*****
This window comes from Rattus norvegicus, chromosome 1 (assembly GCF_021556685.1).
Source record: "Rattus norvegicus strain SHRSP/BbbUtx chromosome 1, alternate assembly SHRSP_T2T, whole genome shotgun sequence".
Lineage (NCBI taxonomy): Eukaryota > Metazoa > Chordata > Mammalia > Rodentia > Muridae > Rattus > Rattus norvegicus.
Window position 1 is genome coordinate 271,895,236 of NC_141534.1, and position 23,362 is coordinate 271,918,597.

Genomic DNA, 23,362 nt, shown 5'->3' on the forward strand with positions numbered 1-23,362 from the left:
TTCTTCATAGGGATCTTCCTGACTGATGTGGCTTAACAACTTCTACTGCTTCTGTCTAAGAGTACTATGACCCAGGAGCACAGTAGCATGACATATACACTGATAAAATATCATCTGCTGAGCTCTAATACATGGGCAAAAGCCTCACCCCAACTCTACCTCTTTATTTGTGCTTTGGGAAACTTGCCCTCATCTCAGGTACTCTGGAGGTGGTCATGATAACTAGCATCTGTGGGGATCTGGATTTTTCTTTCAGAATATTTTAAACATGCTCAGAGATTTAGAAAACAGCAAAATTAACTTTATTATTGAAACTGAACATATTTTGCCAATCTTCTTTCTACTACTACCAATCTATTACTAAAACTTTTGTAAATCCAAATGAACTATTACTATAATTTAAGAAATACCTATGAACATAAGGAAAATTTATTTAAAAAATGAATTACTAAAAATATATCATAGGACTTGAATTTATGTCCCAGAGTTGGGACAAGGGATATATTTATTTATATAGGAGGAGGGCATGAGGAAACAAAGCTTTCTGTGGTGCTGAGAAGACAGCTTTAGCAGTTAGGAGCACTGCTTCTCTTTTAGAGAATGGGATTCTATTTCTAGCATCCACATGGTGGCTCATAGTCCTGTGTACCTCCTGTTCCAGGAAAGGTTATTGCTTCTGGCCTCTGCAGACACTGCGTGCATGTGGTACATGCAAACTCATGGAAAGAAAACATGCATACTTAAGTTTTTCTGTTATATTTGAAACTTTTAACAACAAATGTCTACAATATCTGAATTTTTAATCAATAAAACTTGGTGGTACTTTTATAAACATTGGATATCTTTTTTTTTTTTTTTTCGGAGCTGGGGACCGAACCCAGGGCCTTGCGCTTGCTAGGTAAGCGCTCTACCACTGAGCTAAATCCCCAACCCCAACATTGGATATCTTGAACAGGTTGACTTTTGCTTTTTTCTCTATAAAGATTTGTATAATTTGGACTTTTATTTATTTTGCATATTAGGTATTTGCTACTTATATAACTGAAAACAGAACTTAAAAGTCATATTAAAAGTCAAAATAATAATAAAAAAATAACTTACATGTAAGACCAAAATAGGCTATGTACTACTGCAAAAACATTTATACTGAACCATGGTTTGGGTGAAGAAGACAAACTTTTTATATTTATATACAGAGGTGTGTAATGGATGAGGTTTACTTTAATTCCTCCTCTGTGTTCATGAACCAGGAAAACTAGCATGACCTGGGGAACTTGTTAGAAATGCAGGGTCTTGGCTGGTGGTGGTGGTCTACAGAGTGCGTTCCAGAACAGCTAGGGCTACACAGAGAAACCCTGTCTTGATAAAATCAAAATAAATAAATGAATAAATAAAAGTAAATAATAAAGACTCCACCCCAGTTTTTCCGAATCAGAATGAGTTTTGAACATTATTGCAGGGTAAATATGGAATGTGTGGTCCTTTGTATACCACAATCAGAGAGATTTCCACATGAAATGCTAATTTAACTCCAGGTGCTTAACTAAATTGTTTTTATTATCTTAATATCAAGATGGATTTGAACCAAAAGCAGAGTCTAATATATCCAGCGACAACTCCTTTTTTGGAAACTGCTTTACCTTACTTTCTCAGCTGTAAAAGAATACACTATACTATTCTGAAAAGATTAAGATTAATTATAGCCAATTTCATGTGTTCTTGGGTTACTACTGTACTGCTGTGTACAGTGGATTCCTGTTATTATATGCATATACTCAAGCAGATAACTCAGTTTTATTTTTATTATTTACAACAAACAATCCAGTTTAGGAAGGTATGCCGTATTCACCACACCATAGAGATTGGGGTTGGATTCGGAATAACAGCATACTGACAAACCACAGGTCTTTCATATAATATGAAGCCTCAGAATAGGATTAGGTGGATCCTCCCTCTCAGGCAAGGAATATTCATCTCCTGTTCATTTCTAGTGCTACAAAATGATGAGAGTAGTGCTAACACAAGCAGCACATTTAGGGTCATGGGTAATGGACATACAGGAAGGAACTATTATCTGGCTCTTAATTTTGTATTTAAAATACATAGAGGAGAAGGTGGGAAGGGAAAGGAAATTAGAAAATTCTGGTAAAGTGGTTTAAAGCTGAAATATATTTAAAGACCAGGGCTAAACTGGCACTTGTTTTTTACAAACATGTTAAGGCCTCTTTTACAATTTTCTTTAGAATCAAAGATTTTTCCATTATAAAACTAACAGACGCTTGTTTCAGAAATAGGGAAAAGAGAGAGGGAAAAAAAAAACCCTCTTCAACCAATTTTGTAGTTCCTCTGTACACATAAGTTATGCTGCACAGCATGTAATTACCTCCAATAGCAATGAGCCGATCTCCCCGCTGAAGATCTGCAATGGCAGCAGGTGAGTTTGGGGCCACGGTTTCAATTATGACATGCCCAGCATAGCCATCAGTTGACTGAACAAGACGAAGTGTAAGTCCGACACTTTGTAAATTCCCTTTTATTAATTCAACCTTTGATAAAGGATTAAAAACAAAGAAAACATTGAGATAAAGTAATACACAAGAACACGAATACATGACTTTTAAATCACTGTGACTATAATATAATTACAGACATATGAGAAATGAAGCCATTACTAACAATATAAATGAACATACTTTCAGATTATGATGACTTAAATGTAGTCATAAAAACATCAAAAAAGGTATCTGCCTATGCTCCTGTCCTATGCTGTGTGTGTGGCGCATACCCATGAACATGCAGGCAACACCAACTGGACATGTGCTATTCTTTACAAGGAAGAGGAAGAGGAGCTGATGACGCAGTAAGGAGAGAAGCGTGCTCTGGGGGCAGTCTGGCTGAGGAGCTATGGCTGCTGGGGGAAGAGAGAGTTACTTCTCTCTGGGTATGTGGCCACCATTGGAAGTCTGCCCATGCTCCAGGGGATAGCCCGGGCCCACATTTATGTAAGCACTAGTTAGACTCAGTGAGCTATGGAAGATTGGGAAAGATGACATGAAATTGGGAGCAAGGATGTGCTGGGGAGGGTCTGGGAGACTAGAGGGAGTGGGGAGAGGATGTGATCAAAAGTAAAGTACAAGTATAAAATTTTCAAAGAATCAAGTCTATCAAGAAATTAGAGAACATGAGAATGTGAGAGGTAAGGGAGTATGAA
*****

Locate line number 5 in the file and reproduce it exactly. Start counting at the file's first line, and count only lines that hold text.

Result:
Genomic DNA, 23,362 nt, shown 5'->3' on the forward strand with positions numbered 1-23,362 from the left: